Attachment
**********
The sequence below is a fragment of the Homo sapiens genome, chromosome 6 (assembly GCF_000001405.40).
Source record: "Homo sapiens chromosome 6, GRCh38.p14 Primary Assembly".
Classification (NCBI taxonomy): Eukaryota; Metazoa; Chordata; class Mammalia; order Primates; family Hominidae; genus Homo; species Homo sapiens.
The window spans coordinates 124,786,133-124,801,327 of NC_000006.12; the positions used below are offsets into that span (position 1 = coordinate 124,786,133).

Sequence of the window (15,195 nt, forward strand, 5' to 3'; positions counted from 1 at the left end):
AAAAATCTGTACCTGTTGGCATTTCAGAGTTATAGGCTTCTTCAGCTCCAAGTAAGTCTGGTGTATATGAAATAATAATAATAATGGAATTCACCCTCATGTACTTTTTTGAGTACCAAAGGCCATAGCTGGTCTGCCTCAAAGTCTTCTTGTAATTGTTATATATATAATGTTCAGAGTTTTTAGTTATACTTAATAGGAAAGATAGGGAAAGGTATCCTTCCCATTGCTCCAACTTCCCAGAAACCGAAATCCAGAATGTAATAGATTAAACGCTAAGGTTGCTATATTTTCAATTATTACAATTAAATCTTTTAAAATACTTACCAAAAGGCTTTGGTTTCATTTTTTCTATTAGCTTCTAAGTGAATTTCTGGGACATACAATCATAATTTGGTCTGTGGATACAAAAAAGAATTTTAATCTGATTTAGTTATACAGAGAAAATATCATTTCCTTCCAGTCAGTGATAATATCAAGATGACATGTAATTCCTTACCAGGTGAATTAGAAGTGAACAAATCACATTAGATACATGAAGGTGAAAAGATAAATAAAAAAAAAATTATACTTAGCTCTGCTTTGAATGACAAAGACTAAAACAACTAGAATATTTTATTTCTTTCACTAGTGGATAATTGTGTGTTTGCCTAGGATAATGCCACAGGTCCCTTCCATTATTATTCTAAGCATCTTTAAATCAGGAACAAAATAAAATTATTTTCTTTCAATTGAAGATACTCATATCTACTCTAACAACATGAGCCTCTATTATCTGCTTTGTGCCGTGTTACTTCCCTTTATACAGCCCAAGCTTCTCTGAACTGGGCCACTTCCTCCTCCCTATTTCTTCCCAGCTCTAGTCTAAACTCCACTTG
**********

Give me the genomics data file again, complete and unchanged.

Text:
The sequence below is a fragment of the Homo sapiens genome, chromosome 6 (assembly GCF_000001405.40).
Source record: "Homo sapiens chromosome 6, GRCh38.p14 Primary Assembly".
Classification (NCBI taxonomy): Eukaryota; Metazoa; Chordata; class Mammalia; order Primates; family Hominidae; genus Homo; species Homo sapiens.
The window spans coordinates 124,786,133-124,801,327 of NC_000006.12; the positions used below are offsets into that span (position 1 = coordinate 124,786,133).

Sequence of the window (15,195 nt, forward strand, 5' to 3'; positions counted from 1 at the left end):
AAAAATCTGTACCTGTTGGCATTTCAGAGTTATAGGCTTCTTCAGCTCCAAGTAAGTCTGGTGTATATGAAATAATAATAATAATGGAATTCACCCTCATGTACTTTTTTGAGTACCAAAGGCCATAGCTGGTCTGCCTCAAAGTCTTCTTGTAATTGTTATATATATAATGTTCAGAGTTTTTAGTTATACTTAATAGGAAAGATAGGGAAAGGTATCCTTCCCATTGCTCCAACTTCCCAGAAACCGAAATCCAGAATGTAATAGATTAAACGCTAAGGTTGCTATATTTTCAATTATTACAATTAAATCTTTTAAAATACTTACCAAAAGGCTTTGGTTTCATTTTTTCTATTAGCTTCTAAGTGAATTTCTGGGACATACAATCATAATTTGGTCTGTGGATACAAAAAAGAATTTTAATCTGATTTAGTTATACAGAGAAAATATCATTTCCTTCCAGTCAGTGATAATATCAAGATGACATGTAATTCCTTACCAGGTGAATTAGAAGTGAACAAATCACATTAGATACATGAAGGTGAAAAGATAAATAAAAAAAAAATTATACTTAGCTCTGCTTTGAATGACAAAGACTAAAACAACTAGAATATTTTATTTCTTTCACTAGTGGATAATTGTGTGTTTGCCTAGGATAATGCCACAGGTCCCTTCCATTATTATTCTAAGCATCTTTAAATCAGGAACAAAATAAAATTATTTTCTTTCAATTGAAGATACTCATATCTACTCTAACAACATGAGCCTCTATTATCTGCTTTGTGCCGTGTTACTTCCCTTTATACAGCCCAAGCTTCTCTGAACTGGGCCACTTCCTCCTCCCTATTTCTTCCCAGCTCTAGTCTAAACTCCACTTG